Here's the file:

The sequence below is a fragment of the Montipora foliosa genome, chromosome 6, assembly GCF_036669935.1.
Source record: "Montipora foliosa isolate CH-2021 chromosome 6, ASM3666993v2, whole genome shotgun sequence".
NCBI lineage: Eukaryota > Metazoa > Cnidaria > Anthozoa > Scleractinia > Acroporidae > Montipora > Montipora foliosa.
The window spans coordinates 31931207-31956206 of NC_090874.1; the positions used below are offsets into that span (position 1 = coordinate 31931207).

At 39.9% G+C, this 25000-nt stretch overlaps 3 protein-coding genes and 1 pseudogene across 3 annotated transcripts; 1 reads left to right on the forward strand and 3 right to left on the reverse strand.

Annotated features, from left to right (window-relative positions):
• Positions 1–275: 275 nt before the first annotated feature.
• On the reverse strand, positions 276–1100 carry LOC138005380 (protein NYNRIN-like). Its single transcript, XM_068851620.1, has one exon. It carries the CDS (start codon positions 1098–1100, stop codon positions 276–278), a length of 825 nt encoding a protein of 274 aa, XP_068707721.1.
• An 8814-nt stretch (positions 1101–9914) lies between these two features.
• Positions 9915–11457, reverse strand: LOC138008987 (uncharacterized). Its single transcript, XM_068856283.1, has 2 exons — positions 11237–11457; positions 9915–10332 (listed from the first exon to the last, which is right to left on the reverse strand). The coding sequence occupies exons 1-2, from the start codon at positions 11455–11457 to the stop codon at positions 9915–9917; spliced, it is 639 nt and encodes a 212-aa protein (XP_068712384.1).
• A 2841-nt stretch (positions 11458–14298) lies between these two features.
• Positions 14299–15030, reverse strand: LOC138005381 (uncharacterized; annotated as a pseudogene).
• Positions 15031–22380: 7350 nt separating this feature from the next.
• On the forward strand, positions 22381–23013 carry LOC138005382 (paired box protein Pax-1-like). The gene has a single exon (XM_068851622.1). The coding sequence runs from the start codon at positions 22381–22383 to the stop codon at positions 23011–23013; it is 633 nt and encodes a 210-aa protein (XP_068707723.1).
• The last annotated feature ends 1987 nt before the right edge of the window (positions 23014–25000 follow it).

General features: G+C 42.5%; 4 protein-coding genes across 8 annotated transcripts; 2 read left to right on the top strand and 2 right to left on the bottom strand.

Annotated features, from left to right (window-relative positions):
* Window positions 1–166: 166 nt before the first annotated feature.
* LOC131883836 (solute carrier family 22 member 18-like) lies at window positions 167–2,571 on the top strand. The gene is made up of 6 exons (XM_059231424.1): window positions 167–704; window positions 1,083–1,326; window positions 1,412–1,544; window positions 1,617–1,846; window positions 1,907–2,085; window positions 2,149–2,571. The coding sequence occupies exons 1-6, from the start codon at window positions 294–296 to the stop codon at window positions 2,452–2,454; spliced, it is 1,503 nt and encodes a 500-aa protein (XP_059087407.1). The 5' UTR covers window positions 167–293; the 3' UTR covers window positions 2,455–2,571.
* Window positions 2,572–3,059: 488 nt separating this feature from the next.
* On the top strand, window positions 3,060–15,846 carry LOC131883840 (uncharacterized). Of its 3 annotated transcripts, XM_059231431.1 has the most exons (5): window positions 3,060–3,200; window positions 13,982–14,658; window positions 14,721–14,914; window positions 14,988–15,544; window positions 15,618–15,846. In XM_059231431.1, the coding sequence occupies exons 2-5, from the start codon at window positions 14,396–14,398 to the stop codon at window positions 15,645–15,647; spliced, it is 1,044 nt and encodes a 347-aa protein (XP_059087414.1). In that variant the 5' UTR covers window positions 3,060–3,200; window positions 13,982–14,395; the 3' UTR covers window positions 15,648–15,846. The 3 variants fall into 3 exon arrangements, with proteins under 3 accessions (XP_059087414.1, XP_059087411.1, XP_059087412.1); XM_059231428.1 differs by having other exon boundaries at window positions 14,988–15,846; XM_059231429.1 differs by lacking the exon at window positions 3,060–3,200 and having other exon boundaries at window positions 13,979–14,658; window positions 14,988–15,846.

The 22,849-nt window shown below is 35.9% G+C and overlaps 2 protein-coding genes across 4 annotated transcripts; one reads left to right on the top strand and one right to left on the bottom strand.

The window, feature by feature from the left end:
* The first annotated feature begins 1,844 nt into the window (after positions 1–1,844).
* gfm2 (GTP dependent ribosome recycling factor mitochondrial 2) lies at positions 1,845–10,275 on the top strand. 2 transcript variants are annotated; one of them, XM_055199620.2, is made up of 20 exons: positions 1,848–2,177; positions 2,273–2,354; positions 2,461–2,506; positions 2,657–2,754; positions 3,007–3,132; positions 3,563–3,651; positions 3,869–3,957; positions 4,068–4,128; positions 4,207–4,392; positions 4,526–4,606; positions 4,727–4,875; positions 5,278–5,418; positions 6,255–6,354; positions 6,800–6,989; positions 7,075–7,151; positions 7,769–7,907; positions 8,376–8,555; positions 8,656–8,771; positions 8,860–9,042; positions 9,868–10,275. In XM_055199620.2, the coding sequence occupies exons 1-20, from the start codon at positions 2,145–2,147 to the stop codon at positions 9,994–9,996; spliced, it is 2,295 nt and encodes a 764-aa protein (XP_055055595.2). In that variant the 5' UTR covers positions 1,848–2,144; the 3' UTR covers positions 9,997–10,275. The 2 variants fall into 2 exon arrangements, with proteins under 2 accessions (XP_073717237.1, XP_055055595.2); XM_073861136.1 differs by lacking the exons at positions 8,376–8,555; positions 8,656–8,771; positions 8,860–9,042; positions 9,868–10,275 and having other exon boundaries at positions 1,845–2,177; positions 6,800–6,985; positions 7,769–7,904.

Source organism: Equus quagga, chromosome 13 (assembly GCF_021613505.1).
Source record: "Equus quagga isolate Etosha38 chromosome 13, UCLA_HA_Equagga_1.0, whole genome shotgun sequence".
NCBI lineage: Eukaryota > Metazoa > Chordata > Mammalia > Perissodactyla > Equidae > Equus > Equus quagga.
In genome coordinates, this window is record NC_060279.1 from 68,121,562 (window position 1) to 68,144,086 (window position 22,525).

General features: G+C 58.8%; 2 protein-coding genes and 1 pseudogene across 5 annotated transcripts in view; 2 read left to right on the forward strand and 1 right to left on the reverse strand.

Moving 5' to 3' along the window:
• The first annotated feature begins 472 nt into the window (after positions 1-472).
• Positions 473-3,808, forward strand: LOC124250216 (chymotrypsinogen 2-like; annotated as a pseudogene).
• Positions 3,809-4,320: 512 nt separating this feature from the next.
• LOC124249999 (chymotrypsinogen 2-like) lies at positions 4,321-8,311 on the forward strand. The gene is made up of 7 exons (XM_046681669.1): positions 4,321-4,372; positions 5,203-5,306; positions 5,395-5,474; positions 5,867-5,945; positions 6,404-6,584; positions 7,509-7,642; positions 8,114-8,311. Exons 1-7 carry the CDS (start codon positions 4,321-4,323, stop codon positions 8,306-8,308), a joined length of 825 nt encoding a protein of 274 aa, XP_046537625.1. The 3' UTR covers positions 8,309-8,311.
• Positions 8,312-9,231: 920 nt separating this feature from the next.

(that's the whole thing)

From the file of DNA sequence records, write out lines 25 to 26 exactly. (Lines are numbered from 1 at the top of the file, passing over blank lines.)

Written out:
* gfm2 (GTP dependent ribosome recycling factor mitochondrial 2) lies at positions 1,845–10,275 on the top strand. 2 transcript variants are annotated; one of them, XM_055199620.2, is made up of 20 exons: positions 1,848–2,177; positions 2,273–2,354; positions 2,461–2,506; positions 2,657–2,754; positions 3,007–3,132; positions 3,563–3,651; positions 3,869–3,957; positions 4,068–4,128; positions 4,207–4,392; positions 4,526–4,606; positions 4,727–4,875; positions 5,278–5,418; positions 6,255–6,354; positions 6,800–6,989; positions 7,075–7,151; positions 7,769–7,907; positions 8,376–8,555; positions 8,656–8,771; positions 8,860–9,042; positions 9,868–10,275. In XM_055199620.2, the coding sequence occupies exons 1-20, from the start codon at positions 2,145–2,147 to the stop codon at positions 9,994–9,996; spliced, it is 2,295 nt and encodes a 764-aa protein (XP_055055595.2). In that variant the 5' UTR covers positions 1,848–2,144; the 3' UTR covers positions 9,997–10,275. The 2 variants fall into 2 exon arrangements, with proteins under 2 accessions (XP_073717237.1, XP_055055595.2); XM_073861136.1 differs by lacking the exons at positions 8,376–8,555; positions 8,656–8,771; positions 8,860–9,042; positions 9,868–10,275 and having other exon boundaries at positions 1,845–2,177; positions 6,800–6,985; positions 7,769–7,904.

Source organism: Equus quagga, chromosome 13 (assembly GCF_021613505.1).